How do I get my child to stop eating toothpaste?
Eating strawberry-flavoured anything can be rather tempting, but swallowing large amounts of toothpaste, particularly with high levels of fluoride, can make your children very sick. Here are a few tips to help them fight the temptation and practise good tooth brushing for healthy, sparkly teeth.
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Tooth decay is a major condition and, as Nicholas Kassebaum et al writes, possibly the most prevalent one in the world among children. It can cause pain, infection, eating problems, sleep loss and even time off school if children do not take care of their teeth.

Paediatric dentist, professor Nicola Innes, advises, “A smear of toothpaste is enough for kids under three; a pea-sized amount is right for three to seven-year-olds, while anyone older should just use a ribbon of paste along the brush. You should brush a child’s teeth for two minutes twice a day and get them to spit – but not rinse. At night-time, don’t let them eat or drink after brushing. This allows the fluoride to strengthen the teeth overnight.”

But that’s easier said than done, particularly if our little ones would rather nibble on their toothbrushes and indulge in the delicious bubble gum-flavoured toothpaste, rather than brush, rinse and spit it back out again. So how do we get our little ones to brush their teeth without using their toothpaste as an early morning and bedtime snack? And is it even safe for them to be swallowing all that toothpaste?

Baby vs adult toothpaste

Nicola explains that toothpaste for yourself and toothpaste for your little one are two completely different things because the amount of fluoride in regular toothpaste might be too much for your child. Expressed as parts per million of fluoride (ppmF), children under 3 years old should use a toothpaste with 1,000ppmF, while adults should use 1,450ppmF.

There are two reasons for this:

1. A higher fluoride content may cause white marks to develop on children’s teeth; and

2. Consuming (as in eating) large amounts of fluoride can cause stomach problems or, in even larger doses, serious intestinal blockage. That being said, if you unintentionally swallowed a little bit of toothpaste this morning or used it to freshen up before your meeting, you’ll be just fine.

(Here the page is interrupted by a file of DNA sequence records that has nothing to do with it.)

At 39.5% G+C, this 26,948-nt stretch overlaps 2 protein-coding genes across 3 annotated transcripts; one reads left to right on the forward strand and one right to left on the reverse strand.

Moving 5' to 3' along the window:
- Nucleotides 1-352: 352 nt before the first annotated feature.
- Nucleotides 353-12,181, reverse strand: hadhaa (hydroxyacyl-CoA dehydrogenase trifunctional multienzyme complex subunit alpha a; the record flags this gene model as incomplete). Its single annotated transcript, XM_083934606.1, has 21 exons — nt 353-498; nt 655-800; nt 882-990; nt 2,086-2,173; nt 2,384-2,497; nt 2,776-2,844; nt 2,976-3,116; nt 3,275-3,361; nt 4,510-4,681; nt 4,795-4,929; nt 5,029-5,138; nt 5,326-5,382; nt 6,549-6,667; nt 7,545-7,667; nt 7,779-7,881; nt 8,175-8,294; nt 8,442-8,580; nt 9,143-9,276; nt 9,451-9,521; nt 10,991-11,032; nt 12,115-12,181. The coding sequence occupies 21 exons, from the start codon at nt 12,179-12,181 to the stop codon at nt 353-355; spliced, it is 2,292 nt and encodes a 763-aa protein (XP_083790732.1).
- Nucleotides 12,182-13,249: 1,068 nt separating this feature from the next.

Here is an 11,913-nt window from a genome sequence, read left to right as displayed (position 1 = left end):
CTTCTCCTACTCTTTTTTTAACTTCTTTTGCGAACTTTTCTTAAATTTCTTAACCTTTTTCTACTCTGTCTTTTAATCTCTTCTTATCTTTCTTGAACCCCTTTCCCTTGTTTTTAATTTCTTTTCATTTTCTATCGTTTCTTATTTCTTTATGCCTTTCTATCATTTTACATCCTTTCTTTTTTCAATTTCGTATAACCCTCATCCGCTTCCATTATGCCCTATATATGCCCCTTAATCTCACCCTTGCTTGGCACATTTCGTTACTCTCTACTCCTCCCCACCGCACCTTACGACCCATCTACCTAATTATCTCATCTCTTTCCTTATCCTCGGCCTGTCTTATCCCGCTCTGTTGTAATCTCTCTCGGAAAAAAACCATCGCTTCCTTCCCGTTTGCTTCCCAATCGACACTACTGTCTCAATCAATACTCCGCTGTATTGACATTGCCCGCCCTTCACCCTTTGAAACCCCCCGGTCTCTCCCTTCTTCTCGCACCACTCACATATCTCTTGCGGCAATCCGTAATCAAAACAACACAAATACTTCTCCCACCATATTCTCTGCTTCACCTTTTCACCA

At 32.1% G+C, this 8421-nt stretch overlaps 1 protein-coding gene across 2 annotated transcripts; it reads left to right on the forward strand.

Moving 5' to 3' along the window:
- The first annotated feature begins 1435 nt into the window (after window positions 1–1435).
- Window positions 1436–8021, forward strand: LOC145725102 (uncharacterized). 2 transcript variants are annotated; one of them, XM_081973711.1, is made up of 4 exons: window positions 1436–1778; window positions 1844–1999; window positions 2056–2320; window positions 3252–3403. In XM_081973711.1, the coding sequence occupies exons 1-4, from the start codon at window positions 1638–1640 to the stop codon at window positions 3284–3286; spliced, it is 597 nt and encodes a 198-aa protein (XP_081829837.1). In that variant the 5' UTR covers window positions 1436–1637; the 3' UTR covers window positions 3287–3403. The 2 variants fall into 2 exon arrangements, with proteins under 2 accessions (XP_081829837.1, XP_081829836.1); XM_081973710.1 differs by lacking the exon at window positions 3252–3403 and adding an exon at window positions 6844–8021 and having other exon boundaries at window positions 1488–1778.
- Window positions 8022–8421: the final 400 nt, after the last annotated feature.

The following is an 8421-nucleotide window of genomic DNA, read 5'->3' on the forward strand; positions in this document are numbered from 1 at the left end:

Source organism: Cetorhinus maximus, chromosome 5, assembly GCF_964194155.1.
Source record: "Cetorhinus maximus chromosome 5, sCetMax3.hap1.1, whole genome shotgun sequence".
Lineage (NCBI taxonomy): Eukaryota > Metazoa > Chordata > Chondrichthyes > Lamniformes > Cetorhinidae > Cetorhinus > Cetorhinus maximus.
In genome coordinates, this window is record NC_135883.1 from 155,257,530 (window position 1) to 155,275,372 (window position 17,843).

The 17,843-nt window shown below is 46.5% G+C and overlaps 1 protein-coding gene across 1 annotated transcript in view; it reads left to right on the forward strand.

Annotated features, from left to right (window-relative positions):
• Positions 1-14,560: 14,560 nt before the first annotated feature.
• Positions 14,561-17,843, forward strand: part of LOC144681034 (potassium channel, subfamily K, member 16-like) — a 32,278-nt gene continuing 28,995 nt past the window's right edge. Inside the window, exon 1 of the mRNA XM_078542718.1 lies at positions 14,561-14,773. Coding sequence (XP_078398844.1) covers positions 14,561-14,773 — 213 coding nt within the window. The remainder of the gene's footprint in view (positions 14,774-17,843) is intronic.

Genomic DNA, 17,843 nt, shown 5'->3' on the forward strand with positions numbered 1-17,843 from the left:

Dr Androëtta Bekker, a Houtbay pediatric dentist reassures, "Baby toothpaste has less fluoride than adult toothpaste, specifically because kids tend to eat it. But it's not a good idea to make a habit of it. And don't eat the whole tube."

So how do I get my little one to stop eating toothpaste?

Again, while we too understand the urge of eating anything that smells and tastes as good as a strawberry-flavoured lollipop, we can teach our little ones to fight the temptation by introducing the following at home:

  • You can use a children’s toothpaste that doesn’t necessarily come in yummy flavours or any flavours at all. Some kiddie-friendly toothpaste, including natural and organic ones, have minty and other tastes that may not be appealing enough to want to swallow.
  • Assist and watch them when they’re brushing their teeth, so that you’re the one that applies the amount of toothpaste needed, while also keeping the toothpaste away from them, possibly in a locked cabinet. This way, you’re only giving them a little bit at a time and they won’t be able to undo the top and squeeze any more toothpaste into their mouths like it’s an actual tube of strawberry gold.
  • When monitoring them, make sure they rinse and spit the toothpaste out between brushes. While we know this is actually the problem, keeping a glass of water by the sink and making a bit of a gargling game out of it might encourage them to spit. It will also be somewhat of a reflex to spit then – an added bonus, if you will. Doing so a few times will reinforce the idea that toothpaste shouldn’t be eaten but should only be used to clean our teeth.
  • At such a young age, children need to not only be told how to do things, but sometimes shown as well. So it might be a good idea to stand alongside them and brush your teeth as well. Encourage them to imitate you, while you make an effort to brush correctly, for the right amount of time, while spitting in between. Make it a game of copy-cat. And if you amusingly stick out your tongue and give it a brush too (as you should), they’re guaranteed to follow suit.
  • You can also show them how to brush their teeth and why it’s important by playing them a little song or having their favourite character act it out.

Wheels24's Janine Van der Post says, "I have a three-year-old daughter who used to brush her teeth religiously since before she was one years old. Then it came to an abrupt halt a few months ago and it has been an emotional battle to get her to do what she needs to. She only very recently discovered Doc McStuffins. Bless that little toy doctor’s soul. Ever since my daughter watched the episode of the Doc helping out Bronty the dinosaur’s smelly breath problem, and sang the catchy tune about the importance of brushing your teeth and 'having a party in your mouth', we haven't had problems again."

Janine continues, "She’s back to willingly brushing her teeth every day and is so chuffed when you tell her how sparkly her teeth are."

How did you get your little one to start brushing their teeth without eating their toothpaste? Tell us by commenting below or emailing chatback@parent24.com and we may publish your comments.

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